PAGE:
According to a new study by General Dynamics Information Technology, nearly 90% of federal agencies are planning to adopt 5G ⏤ but they also face several challenges, including budget and cybersecurity concerns.
The research study, “Enterprise to the Edge: Agency Guide to 5G,” which will be released Nov. 30, surveyed 500 officials from civilian, defense and intelligence agencies. Most have already begun their 5G journeys and understand its impact, with 89% planning to adopt 5G and 44% already piloting or deploying 5G.
“Many agencies are still developing use cases and identifying the enabling technology that will make 5G transformative for them,” said Ben Gianni, GDIT senior vice president and chief technology officer. “Agencies that identify their primary mission outcomes and relevant 5G uses cases will be better positioned to deploy the optimal 5G solution cost-efficiently and with minimal risk.”
The research also found federal agencies plan to use 5G in two general categories: networking and connectivity, and mission-enabling applications.
In the near term, 77% of respondents said they planned to adopt 5G technology for improved network capability. Over the long term, agencies are planning mission-enablement use cases. Command and control ⏤ taking an action quickly with low-latency data processing ⏤ ranks at the top at 41%. Logistics and manufacturing is second at 28%.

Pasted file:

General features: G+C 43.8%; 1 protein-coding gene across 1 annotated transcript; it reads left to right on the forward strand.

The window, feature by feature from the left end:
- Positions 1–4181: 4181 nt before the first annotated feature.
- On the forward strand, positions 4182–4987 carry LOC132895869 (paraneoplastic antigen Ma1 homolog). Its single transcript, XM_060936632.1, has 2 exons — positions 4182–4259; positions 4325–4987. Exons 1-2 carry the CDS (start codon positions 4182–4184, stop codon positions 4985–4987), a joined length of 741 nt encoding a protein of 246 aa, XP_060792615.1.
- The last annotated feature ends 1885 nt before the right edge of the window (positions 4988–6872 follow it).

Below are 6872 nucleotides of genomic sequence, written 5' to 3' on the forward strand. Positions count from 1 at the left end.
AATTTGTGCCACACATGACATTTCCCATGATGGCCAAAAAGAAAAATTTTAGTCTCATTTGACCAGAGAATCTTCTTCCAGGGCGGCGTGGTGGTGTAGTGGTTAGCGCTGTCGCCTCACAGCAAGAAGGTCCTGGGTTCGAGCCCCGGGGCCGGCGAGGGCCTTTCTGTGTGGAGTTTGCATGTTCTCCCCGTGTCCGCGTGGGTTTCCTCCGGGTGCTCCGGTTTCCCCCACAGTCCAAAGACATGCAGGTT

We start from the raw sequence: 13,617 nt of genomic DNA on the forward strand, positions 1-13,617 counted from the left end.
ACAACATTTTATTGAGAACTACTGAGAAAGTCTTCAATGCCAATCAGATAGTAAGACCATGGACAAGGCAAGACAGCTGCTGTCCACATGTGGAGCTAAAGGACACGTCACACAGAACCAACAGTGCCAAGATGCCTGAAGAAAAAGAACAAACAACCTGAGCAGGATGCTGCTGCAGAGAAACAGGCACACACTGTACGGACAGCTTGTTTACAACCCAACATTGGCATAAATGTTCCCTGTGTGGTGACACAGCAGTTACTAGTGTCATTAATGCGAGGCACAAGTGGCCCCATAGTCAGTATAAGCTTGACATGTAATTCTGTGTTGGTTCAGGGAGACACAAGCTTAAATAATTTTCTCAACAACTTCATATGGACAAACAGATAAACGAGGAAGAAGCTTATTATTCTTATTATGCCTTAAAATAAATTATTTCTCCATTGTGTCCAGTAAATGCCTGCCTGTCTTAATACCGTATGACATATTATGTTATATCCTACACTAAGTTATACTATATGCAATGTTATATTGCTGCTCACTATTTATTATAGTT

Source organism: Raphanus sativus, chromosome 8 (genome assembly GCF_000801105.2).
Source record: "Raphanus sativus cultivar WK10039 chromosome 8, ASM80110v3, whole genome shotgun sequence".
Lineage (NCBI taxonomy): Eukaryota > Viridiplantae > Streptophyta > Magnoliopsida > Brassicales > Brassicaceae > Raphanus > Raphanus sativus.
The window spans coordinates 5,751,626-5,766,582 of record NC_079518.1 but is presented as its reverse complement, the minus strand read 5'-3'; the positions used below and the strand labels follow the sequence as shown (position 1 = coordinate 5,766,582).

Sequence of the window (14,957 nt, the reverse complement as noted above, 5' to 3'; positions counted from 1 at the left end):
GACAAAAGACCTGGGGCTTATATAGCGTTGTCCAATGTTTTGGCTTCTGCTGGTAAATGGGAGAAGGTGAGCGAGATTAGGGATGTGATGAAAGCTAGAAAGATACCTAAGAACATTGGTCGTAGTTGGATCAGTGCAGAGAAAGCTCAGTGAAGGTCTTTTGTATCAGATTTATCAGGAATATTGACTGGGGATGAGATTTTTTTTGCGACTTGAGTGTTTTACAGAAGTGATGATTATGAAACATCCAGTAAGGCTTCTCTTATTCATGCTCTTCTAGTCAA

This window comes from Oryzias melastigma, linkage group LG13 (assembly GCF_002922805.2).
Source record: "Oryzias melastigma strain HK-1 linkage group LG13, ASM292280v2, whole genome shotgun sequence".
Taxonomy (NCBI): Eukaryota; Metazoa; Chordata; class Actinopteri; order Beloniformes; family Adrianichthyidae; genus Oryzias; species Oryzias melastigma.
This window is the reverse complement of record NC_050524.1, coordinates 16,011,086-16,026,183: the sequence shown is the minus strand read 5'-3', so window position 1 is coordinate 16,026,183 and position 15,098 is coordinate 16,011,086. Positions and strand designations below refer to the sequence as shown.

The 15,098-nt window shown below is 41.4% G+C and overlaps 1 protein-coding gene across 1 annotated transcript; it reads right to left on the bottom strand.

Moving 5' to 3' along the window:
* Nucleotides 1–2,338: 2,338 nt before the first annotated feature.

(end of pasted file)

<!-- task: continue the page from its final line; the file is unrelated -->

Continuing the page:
“The move to 5G is significant with enormous potential, and it is crucial to keep the bigger picture in mind,” said Shuaib Porjosh, director for advanced wireless at GDIT.
“Investing in 5G is not only an imperative for today, as previous networks like 3G are decommissioned, but it is also an investment in the technology of the future,” Porjosh added. “6G is not far behind 5G, and the sooner agencies can position themselves to take advantage of those opportunities, the more effective they will be at driving value from the technology.”
The study was commissioned by GDITs Digital Consulting Practice and fielded in October with Market Connections, an independent research firm.